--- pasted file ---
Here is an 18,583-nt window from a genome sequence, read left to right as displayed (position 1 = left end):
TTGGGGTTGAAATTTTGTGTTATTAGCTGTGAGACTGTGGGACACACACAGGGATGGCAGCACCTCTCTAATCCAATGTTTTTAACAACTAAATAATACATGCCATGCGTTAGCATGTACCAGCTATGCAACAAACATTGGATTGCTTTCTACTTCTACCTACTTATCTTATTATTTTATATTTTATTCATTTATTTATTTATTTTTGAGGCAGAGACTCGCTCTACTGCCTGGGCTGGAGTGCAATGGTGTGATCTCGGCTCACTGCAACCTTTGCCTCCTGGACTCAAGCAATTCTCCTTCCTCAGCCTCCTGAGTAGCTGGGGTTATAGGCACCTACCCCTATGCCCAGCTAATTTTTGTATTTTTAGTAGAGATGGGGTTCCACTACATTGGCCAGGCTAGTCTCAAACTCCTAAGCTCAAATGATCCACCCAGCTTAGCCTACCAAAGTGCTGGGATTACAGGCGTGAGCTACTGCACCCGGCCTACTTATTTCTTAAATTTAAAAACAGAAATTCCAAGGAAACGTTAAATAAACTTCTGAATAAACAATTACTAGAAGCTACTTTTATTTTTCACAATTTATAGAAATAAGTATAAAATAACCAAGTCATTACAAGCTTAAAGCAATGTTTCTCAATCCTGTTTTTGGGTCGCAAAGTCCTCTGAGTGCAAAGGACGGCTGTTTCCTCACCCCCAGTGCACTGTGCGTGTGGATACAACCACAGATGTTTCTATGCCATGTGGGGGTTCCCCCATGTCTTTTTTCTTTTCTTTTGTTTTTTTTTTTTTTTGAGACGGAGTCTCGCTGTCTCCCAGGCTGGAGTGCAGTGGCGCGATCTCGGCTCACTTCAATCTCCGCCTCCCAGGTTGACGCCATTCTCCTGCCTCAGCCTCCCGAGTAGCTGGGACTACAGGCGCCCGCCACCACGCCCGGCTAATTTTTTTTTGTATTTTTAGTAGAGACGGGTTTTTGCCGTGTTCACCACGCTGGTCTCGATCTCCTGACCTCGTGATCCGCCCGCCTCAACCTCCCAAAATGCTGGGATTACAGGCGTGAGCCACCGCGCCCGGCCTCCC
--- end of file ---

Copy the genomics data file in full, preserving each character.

Here is an 18,583-nt window from a genome sequence, read left to right as displayed (position 1 = left end):
TTGGGGTTGAAATTTTGTGTTATTAGCTGTGAGACTGTGGGACACACACAGGGATGGCAGCACCTCTCTAATCCAATGTTTTTAACAACTAAATAATACATGCCATGCGTTAGCATGTACCAGCTATGCAACAAACATTGGATTGCTTTCTACTTCTACCTACTTATCTTATTATTTTATATTTTATTCATTTATTTATTTATTTTTGAGGCAGAGACTCGCTCTACTGCCTGGGCTGGAGTGCAATGGTGTGATCTCGGCTCACTGCAACCTTTGCCTCCTGGACTCAAGCAATTCTCCTTCCTCAGCCTCCTGAGTAGCTGGGGTTATAGGCACCTACCCCTATGCCCAGCTAATTTTTGTATTTTTAGTAGAGATGGGGTTCCACTACATTGGCCAGGCTAGTCTCAAACTCCTAAGCTCAAATGATCCACCCAGCTTAGCCTACCAAAGTGCTGGGATTACAGGCGTGAGCTACTGCACCCGGCCTACTTATTTCTTAAATTTAAAAACAGAAATTCCAAGGAAACGTTAAATAAACTTCTGAATAAACAATTACTAGAAGCTACTTTTATTTTTCACAATTTATAGAAATAAGTATAAAATAACCAAGTCATTACAAGCTTAAAGCAATGTTTCTCAATCCTGTTTTTGGGTCGCAAAGTCCTCTGAGTGCAAAGGACGGCTGTTTCCTCACCCCCAGTGCACTGTGCGTGTGGATACAACCACAGATGTTTCTATGCCATGTGGGGGTTCCCCCATGTCTTTTTTCTTTTCTTTTGTTTTTTTTTTTTTTTGAGACGGAGTCTCGCTGTCTCCCAGGCTGGAGTGCAGTGGCGCGATCTCGGCTCACTTCAATCTCCGCCTCCCAGGTTGACGCCATTCTCCTGCCTCAGCCTCCCGAGTAGCTGGGACTACAGGCGCCCGCCACCACGCCCGGCTAATTTTTTTTTGTATTTTTAGTAGAGACGGGTTTTTGCCGTGTTCACCACGCTGGTCTCGATCTCCTGACCTCGTGATCCGCCCGCCTCAACCTCCCAAAATGCTGGGATTACAGGCGTGAGCCACCGCGCCCGGCCTCCC